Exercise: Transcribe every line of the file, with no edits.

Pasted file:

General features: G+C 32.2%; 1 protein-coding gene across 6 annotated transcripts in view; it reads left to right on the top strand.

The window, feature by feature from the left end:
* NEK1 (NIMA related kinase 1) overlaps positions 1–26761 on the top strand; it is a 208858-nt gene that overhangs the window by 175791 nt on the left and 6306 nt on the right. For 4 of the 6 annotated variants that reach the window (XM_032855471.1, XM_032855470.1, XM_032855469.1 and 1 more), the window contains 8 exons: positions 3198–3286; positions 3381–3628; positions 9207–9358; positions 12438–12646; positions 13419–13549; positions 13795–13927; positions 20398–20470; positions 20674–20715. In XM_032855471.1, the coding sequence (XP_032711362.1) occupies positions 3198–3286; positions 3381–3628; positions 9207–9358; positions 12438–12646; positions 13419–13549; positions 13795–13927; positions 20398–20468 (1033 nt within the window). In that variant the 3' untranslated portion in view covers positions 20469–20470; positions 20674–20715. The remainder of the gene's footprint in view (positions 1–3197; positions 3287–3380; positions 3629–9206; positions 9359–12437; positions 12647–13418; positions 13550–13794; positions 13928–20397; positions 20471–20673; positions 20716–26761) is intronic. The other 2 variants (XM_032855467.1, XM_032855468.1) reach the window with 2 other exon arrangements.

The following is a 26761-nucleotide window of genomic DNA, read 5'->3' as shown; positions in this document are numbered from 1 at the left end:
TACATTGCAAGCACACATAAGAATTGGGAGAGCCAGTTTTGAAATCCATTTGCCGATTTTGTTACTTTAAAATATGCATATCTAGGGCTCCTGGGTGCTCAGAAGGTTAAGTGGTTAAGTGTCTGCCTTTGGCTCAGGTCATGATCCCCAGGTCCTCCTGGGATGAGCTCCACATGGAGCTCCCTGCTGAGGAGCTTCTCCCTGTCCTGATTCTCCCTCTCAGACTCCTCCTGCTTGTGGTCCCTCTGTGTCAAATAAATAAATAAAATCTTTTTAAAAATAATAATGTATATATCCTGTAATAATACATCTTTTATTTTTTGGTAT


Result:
General features: G+C 32.2%; 1 protein-coding gene across 6 annotated transcripts in view; it reads left to right on the top strand.

The window, feature by feature from the left end:
* NEK1 (NIMA related kinase 1) overlaps positions 1–26761 on the top strand; it is a 208858-nt gene that overhangs the window by 175791 nt on the left and 6306 nt on the right. For 4 of the 6 annotated variants that reach the window (XM_032855471.1, XM_032855470.1, XM_032855469.1 and 1 more), the window contains 8 exons: positions 3198–3286; positions 3381–3628; positions 9207–9358; positions 12438–12646; positions 13419–13549; positions 13795–13927; positions 20398–20470; positions 20674–20715. In XM_032855471.1, the coding sequence (XP_032711362.1) occupies positions 3198–3286; positions 3381–3628; positions 9207–9358; positions 12438–12646; positions 13419–13549; positions 13795–13927; positions 20398–20468 (1033 nt within the window). In that variant the 3' untranslated portion in view covers positions 20469–20470; positions 20674–20715. The remainder of the gene's footprint in view (positions 1–3197; positions 3287–3380; positions 3629–9206; positions 9359–12437; positions 12647–13418; positions 13550–13794; positions 13928–20397; positions 20471–20673; positions 20716–26761) is intronic. The other 2 variants (XM_032855467.1, XM_032855468.1) reach the window with 2 other exon arrangements.

The following is a 26761-nucleotide window of genomic DNA, read 5'->3' as shown; positions in this document are numbered from 1 at the left end:
TACATTGCAAGCACACATAAGAATTGGGAGAGCCAGTTTTGAAATCCATTTGCCGATTTTGTTACTTTAAAATATGCATATCTAGGGCTCCTGGGTGCTCAGAAGGTTAAGTGGTTAAGTGTCTGCCTTTGGCTCAGGTCATGATCCCCAGGTCCTCCTGGGATGAGCTCCACATGGAGCTCCCTGCTGAGGAGCTTCTCCCTGTCCTGATTCTCCCTCTCAGACTCCTCCTGCTTGTGGTCCCTCTGTGTCAAATAAATAAATAAAATCTTTTTAAAAATAATAATGTATATATCCTGTAATAATACATCTTTTATTTTTTGGTAT